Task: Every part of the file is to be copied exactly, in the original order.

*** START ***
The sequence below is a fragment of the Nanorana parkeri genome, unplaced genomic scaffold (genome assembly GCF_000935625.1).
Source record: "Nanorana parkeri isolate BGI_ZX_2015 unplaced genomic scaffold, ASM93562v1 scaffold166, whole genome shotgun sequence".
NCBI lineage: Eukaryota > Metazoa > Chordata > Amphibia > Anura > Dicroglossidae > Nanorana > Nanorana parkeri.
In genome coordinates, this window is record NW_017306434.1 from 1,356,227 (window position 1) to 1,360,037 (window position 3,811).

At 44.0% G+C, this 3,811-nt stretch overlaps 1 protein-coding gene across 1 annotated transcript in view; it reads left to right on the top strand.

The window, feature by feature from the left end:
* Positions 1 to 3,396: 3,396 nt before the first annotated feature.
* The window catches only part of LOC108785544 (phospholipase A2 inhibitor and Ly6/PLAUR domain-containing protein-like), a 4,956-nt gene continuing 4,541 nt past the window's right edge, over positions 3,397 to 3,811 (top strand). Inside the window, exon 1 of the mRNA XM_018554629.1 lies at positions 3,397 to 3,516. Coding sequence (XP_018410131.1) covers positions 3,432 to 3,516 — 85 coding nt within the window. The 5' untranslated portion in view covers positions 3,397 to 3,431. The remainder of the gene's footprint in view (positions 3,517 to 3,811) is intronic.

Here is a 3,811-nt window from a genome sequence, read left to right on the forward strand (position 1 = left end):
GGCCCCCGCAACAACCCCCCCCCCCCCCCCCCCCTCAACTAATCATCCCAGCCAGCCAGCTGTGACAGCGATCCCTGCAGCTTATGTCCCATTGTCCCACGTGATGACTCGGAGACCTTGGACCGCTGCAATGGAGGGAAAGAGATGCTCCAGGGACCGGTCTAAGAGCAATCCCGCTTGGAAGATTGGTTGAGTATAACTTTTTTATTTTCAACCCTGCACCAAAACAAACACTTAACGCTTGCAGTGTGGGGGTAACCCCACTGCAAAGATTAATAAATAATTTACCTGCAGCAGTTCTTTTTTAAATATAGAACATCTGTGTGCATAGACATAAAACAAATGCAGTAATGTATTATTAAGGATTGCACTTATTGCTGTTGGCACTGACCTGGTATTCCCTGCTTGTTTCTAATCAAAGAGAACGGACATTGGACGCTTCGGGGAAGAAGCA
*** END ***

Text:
The sequence below is a fragment of the Nanorana parkeri genome, unplaced genomic scaffold (genome assembly GCF_000935625.1).
Source record: "Nanorana parkeri isolate BGI_ZX_2015 unplaced genomic scaffold, ASM93562v1 scaffold166, whole genome shotgun sequence".
NCBI lineage: Eukaryota > Metazoa > Chordata > Amphibia > Anura > Dicroglossidae > Nanorana > Nanorana parkeri.
In genome coordinates, this window is record NW_017306434.1 from 1,356,227 (window position 1) to 1,360,037 (window position 3,811).

At 44.0% G+C, this 3,811-nt stretch overlaps 1 protein-coding gene across 1 annotated transcript in view; it reads left to right on the top strand.

The window, feature by feature from the left end:
* Positions 1 to 3,396: 3,396 nt before the first annotated feature.
* The window catches only part of LOC108785544 (phospholipase A2 inhibitor and Ly6/PLAUR domain-containing protein-like), a 4,956-nt gene continuing 4,541 nt past the window's right edge, over positions 3,397 to 3,811 (top strand). Inside the window, exon 1 of the mRNA XM_018554629.1 lies at positions 3,397 to 3,516. Coding sequence (XP_018410131.1) covers positions 3,432 to 3,516 — 85 coding nt within the window. The 5' untranslated portion in view covers positions 3,397 to 3,431. The remainder of the gene's footprint in view (positions 3,517 to 3,811) is intronic.

Here is a 3,811-nt window from a genome sequence, read left to right on the forward strand (position 1 = left end):
GGCCCCCGCAACAACCCCCCCCCCCCCCCCCCCCTCAACTAATCATCCCAGCCAGCCAGCTGTGACAGCGATCCCTGCAGCTTATGTCCCATTGTCCCACGTGATGACTCGGAGACCTTGGACCGCTGCAATGGAGGGAAAGAGATGCTCCAGGGACCGGTCTAAGAGCAATCCCGCTTGGAAGATTGGTTGAGTATAACTTTTTTATTTTCAACCCTGCACCAAAACAAACACTTAACGCTTGCAGTGTGGGGGTAACCCCACTGCAAAGATTAATAAATAATTTACCTGCAGCAGTTCTTTTTTAAATATAGAACATCTGTGTGCATAGACATAAAACAAATGCAGTAATGTATTATTAAGGATTGCACTTATTGCTGTTGGCACTGACCTGGTATTCCCTGCTTGTTTCTAATCAAAGAGAACGGACATTGGACGCTTCGGGGAAGAAGCA